We live in a world that is increasingly dominated by the few, at the expense of the many. The Occupy movement has shown just how large resistance to this quasi-feudalist system is growing, but we need to go beyond what it advocates. There is a need to engage in subaltern politics, to work outside pre-existing hegemonic structures that derive their legitimacy purely from mass following, as doing so undermines their claims. By working in the space outside dominant global structures, cross-spatial solidarity can be forged and strengthened, which itself provides a basis for the rejection and eventual destruction of oppressive structures and institutions. The problem lies to some extent in the identification of these structures and institutions; how are the different issues of different people reconciled? How do we create ‘maps of grievance’ (Featherstone, 2003) and link and eradiate the problems of the global 99%?
Take capitalism as an example; the ultimate global institution. By refusing to participate in such an exploitative structure, we can undermine it by denying it the input and participation it requires to survive. By growing our own food, by running energy self-sufficiently off-grid, by ignoring the rhetoric spewed by politicians and engaging in cooperative associations that facilitate community food, housing, trade and energy, we can create an alternative. It is the blind faith in its institutional mechanisms that buttresses capitalism; faith in virtual exchanges of hypothetical money that run into the trillions. The institution exists within a global bubble that can be burst if the confidence that sustains it is removed, if a mass movement is created that demonstrates our opposition. If we create our ideal alternative separate from structures we can see today, we can undermine the foundations of capitalism and thus create an anti-capitalism.
It is questionable whether any single existing social movement has the capacity to present such an alternative; the only rational option is to forge alliances and create a united front. This is a bone of contention, of course. Minor differences in strategy, attitude and ideas are often the reason for the disintegration of groups working together under a collective banner. Solidarity is important, but so is the way our definitions and interpretations of the concept differ. If solidarity is the “productive practices that form equivalences between different struggles” rather than an aggregation of similar views and a collective interest (Laclau & Mouffe, 1985 152-59, cited in Featherstone, 2003, ibid.), then it is difficult to reconcile this with the need for a mass movement and alliance of a variety of groups that do not necessarily agree on every level. The need for cooperation is too pressing to be overly concerned with subtle nuances and differences between groups – solidarity, i.e. the alliance of independent individuals working together to achieve a palpable goal, is a necessity if we are to offer something other than the structures that currently dominate.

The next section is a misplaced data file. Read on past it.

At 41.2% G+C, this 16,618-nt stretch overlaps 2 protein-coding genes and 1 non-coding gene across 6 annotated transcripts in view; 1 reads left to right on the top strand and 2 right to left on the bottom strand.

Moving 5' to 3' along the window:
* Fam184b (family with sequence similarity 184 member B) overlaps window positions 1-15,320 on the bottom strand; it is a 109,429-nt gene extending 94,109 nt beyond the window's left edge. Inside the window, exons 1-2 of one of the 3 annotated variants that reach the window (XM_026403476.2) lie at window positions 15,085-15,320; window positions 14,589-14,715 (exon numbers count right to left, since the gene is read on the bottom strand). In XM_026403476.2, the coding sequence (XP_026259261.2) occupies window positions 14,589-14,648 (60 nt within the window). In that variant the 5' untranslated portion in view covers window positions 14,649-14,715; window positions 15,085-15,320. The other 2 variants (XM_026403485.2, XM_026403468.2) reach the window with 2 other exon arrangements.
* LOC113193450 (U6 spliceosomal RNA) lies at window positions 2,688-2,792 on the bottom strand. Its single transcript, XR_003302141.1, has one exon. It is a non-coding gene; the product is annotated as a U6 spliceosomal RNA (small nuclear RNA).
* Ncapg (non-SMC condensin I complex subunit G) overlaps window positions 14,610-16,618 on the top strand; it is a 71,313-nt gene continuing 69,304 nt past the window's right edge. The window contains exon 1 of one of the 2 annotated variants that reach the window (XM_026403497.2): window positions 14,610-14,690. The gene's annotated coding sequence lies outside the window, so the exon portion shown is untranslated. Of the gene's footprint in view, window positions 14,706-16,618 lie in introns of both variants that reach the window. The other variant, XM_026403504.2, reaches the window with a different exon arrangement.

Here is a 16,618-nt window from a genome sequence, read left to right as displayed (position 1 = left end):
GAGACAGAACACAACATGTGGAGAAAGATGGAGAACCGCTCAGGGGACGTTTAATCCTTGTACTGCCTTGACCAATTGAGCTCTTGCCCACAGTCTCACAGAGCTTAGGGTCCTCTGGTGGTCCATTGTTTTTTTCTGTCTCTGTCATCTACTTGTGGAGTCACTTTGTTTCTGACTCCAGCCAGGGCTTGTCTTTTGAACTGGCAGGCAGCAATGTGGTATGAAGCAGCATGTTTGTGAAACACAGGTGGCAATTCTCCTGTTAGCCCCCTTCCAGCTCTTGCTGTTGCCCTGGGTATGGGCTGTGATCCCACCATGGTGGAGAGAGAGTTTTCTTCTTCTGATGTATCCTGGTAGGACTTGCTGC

It seems that there is a tendency, particularly among the left, to become too involved in debating seemingly irrelevant and puerile dissimilarities rather than engaging in worthwhile discussions about moving towards something positive that satisfies the objectives of all the individuals and groups concerned. This is an observation I have made, and it applies mostly to the groups and movements that I have experience in (namely London-based environmental, anarchist and socialist groups) though I believe from research that it is a generalisation that could be at least loosely applied to many movements throughout history, and all over the world.
Having these petty disputes does little for progress; slight disagreements can become grievances when groups with a collective interest(s) come together to achieve a certain aim. Within a collaborative association, this is a problem; grievances need to be externalised rather than internalised. A coalition that is rent with disputes is its own worst enemy; grievances must be focussed on a collective enemy that is to be resisted. Such ‘divide and rule’ practice engenders the conditions for factionalism and infighting; the long-standing ‘natural’ mutual disdain between, for instance, anarchists and the SWP, is a perfect exemplification of this.
The juxtaposition of individuals and groups with different ultimate aims and ideas is always difficult, but it is often invaluable to the achievement of collective objectives. Recent movements have united a great many people under the same banner regardless of differences: take the 2001 anti-war demo that drew over a million people onto the streets of London or the ongoing anti-cuts movement. When people are forced by a greater need for change to forget the differences they have with other people, it is easier to recognise the similarities. This is important if there is to be a further recognition that grievances of different groups are equal, and that all are as relevant and poignant as others’.